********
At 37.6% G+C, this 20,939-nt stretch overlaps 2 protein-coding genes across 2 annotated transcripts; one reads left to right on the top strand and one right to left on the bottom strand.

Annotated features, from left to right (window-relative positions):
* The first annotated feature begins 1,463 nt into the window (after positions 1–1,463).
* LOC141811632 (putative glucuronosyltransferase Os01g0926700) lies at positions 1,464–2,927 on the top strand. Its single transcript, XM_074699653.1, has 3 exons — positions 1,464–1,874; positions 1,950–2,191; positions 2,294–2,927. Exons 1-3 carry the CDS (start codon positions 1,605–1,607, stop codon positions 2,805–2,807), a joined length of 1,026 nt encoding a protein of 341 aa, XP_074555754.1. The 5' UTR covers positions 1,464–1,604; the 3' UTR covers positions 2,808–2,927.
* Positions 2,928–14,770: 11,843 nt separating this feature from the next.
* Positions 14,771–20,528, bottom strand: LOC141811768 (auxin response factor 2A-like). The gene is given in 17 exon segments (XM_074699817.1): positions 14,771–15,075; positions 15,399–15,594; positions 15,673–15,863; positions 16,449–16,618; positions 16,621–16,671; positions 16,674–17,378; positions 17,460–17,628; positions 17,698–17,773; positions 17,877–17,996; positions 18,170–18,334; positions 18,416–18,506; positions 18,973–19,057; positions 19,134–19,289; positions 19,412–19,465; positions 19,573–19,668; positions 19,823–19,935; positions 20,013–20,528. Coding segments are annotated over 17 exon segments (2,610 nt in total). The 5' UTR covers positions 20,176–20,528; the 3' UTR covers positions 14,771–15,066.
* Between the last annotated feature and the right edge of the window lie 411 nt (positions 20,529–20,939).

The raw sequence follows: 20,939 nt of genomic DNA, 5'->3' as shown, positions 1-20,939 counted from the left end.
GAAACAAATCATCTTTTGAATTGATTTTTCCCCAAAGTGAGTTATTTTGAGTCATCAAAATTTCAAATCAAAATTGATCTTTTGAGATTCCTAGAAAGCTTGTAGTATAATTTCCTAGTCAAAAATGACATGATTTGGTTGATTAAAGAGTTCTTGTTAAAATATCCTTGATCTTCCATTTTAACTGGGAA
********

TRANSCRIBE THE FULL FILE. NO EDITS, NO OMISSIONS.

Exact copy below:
At 37.6% G+C, this 20,939-nt stretch overlaps 2 protein-coding genes across 2 annotated transcripts; one reads left to right on the top strand and one right to left on the bottom strand.

Annotated features, from left to right (window-relative positions):
* The first annotated feature begins 1,463 nt into the window (after positions 1–1,463).
* LOC141811632 (putative glucuronosyltransferase Os01g0926700) lies at positions 1,464–2,927 on the top strand. Its single transcript, XM_074699653.1, has 3 exons — positions 1,464–1,874; positions 1,950–2,191; positions 2,294–2,927. Exons 1-3 carry the CDS (start codon positions 1,605–1,607, stop codon positions 2,805–2,807), a joined length of 1,026 nt encoding a protein of 341 aa, XP_074555754.1. The 5' UTR covers positions 1,464–1,604; the 3' UTR covers positions 2,808–2,927.
* Positions 2,928–14,770: 11,843 nt separating this feature from the next.
* Positions 14,771–20,528, bottom strand: LOC141811768 (auxin response factor 2A-like). The gene is given in 17 exon segments (XM_074699817.1): positions 14,771–15,075; positions 15,399–15,594; positions 15,673–15,863; positions 16,449–16,618; positions 16,621–16,671; positions 16,674–17,378; positions 17,460–17,628; positions 17,698–17,773; positions 17,877–17,996; positions 18,170–18,334; positions 18,416–18,506; positions 18,973–19,057; positions 19,134–19,289; positions 19,412–19,465; positions 19,573–19,668; positions 19,823–19,935; positions 20,013–20,528. Coding segments are annotated over 17 exon segments (2,610 nt in total). The 5' UTR covers positions 20,176–20,528; the 3' UTR covers positions 14,771–15,066.
* Between the last annotated feature and the right edge of the window lie 411 nt (positions 20,529–20,939).

The raw sequence follows: 20,939 nt of genomic DNA, 5'->3' as shown, positions 1-20,939 counted from the left end.
GAAACAAATCATCTTTTGAATTGATTTTTCCCCAAAGTGAGTTATTTTGAGTCATCAAAATTTCAAATCAAAATTGATCTTTTGAGATTCCTAGAAAGCTTGTAGTATAATTTCCTAGTCAAAAATGACATGATTTGGTTGATTAAAGAGTTCTTGTTAAAATATCCTTGATCTTCCATTTTAACTGGGAA